Public Release: 

Mindfulness meditation provides opioid-free pain relief, study finds

Wake Forest Baptist Medical Center

WINSTON-SALEM, N.C. - March 16, 2016 - Everyone knows that stubbing your toe hurts. What makes it stop hurting is the body's main pain-blocking process - the natural production of opioids.

Cognitive-based approaches found to reduce pain, such as hypnosis, acupuncture, distraction and even the placebo response, have been shown to work through this system. But does meditation also use opioids to reduce pain?

In a study published in the current issue of the Journal of Neuroscience, a team led by Fadel Zeidan, Ph.D., assistant professor of neurobiology and anatomy at Wake Forest Baptist Medical Center, reports that mindfulness meditation does not employ the endogenous opioid system to reduce pain.

"Our finding was surprising and could be important for the millions of chronic pain sufferers who are seeking a fast-acting, non-opiate-based therapy to alleviate their pain," Zeidan said.

The Institute of Medicine estimates that approximately 100 million Americans suffer from chronic pain at a cost of more than $600 billion annually for treatment. And due to the increase in the number of people addicted to opiate drugs, from prescription medications to heroin, the Centers for Disease Control has labeled the problem an epidemic.

To determine if meditation uses the body's opioids to reduce pain, the Wake Forest Baptist researchers injected study participants with either a drug called naloxone, which blocks the pain-reducing effects of opioids, or a saline placebo.

In this randomized, double-blinded study, 78 healthy, pain-free volunteers were divided into four groups for the four-day (20 minutes per day) trial. The groups consisted of: meditation plus naloxone; non-meditation control plus naloxone; meditation plus saline placebo; or non-meditation control plus saline placebo.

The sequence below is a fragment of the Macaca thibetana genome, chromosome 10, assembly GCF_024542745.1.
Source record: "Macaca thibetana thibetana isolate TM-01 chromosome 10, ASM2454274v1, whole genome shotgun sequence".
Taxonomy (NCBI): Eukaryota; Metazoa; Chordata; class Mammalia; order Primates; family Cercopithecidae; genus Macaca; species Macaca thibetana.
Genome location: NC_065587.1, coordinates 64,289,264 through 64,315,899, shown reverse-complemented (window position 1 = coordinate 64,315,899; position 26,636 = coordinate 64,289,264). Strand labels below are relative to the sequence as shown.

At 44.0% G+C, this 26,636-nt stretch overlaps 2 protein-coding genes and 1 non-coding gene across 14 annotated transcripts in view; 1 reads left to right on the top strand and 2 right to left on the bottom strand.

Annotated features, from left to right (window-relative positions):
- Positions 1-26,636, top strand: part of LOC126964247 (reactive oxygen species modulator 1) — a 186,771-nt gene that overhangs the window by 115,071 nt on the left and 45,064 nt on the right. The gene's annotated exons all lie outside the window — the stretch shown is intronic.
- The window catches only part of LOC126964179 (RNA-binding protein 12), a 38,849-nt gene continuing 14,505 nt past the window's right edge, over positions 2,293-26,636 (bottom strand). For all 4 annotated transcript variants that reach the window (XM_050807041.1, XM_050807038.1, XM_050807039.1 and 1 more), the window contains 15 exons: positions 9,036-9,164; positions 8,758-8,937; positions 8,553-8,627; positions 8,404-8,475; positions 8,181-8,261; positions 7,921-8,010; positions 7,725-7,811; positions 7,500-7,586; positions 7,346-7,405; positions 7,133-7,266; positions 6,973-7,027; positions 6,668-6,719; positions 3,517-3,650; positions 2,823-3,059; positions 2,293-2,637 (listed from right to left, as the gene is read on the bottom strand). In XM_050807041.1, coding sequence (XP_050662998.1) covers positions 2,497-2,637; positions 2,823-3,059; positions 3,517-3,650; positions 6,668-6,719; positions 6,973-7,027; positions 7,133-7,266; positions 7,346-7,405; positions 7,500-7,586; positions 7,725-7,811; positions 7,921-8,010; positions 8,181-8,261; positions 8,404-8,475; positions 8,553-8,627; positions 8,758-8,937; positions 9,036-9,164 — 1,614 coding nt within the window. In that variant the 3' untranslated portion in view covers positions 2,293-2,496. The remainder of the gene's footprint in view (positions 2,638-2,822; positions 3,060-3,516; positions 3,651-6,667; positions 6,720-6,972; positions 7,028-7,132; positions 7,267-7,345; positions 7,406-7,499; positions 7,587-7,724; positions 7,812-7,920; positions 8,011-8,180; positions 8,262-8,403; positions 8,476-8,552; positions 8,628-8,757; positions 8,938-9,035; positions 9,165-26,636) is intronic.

Pain was induced by using a thermal probe to heat a small area of the participants' skin to 49 degrees Centigrade (120.2 degrees Fahrenheit), a level of heat most people find very painful. Study participants rated their pain using a sliding scale.

Zeidan found that the participants' pain ratings were reduced by 24 percent from the baseline measurement in the meditation group that received the naloxone. This is important because it showed that even when the body's opioid receptors were chemically blocked, meditation still was able to significantly reduce pain by using a different pathway, he said. Pain ratings also were reduced by 21 percent in the meditation group that received the placebo-saline injection.

By comparison, the non-meditation control groups reported increases in pain regardless of whether they got the naloxone or placebo-saline injection.

"Our team has demonstrated across four separate studies that meditation, after a short training period, can reduce experimentally induced pain," Zeidan said. "And now this study shows that meditation doesn't work through the body's opioid system.

"This study adds to the growing body of evidence that something unique is happening with how meditation reduces pain. These findings are especially significant to those who have built up a tolerance to opiate-based drugs and are looking for a non-addictive way to reduce their pain."

The next step for Zeidan's team is to determine if and how mindfulness meditation can affect a spectrum of chronic pain conditions.

"At the very least, we believe that meditation could be used in conjunction with other traditional drug therapies to enhance pain relief without it producing the addictive side effects and other consequences that may arise from opiate drugs," he said.


The study was supported by the National Center for Complementary and Integrative Health K99-AT008238, the Mind and Life Institute and the Wake Forest Translational Science Institute.

Co-authors of the study are: A.L. Adler-Neal, M.P.H., R.E. Wells, M.D., J.C. Eisenach, M.D., and J.G. McHaffie, Ph.D., of Wake Forest Baptist; E. Stagnaro, B.S., of Wake Forest University; L.M. May, B.S., of the University of Oregon; and R.C. Coghill, Ph.D., of Cincinnati Children's Hospital Medical Center.

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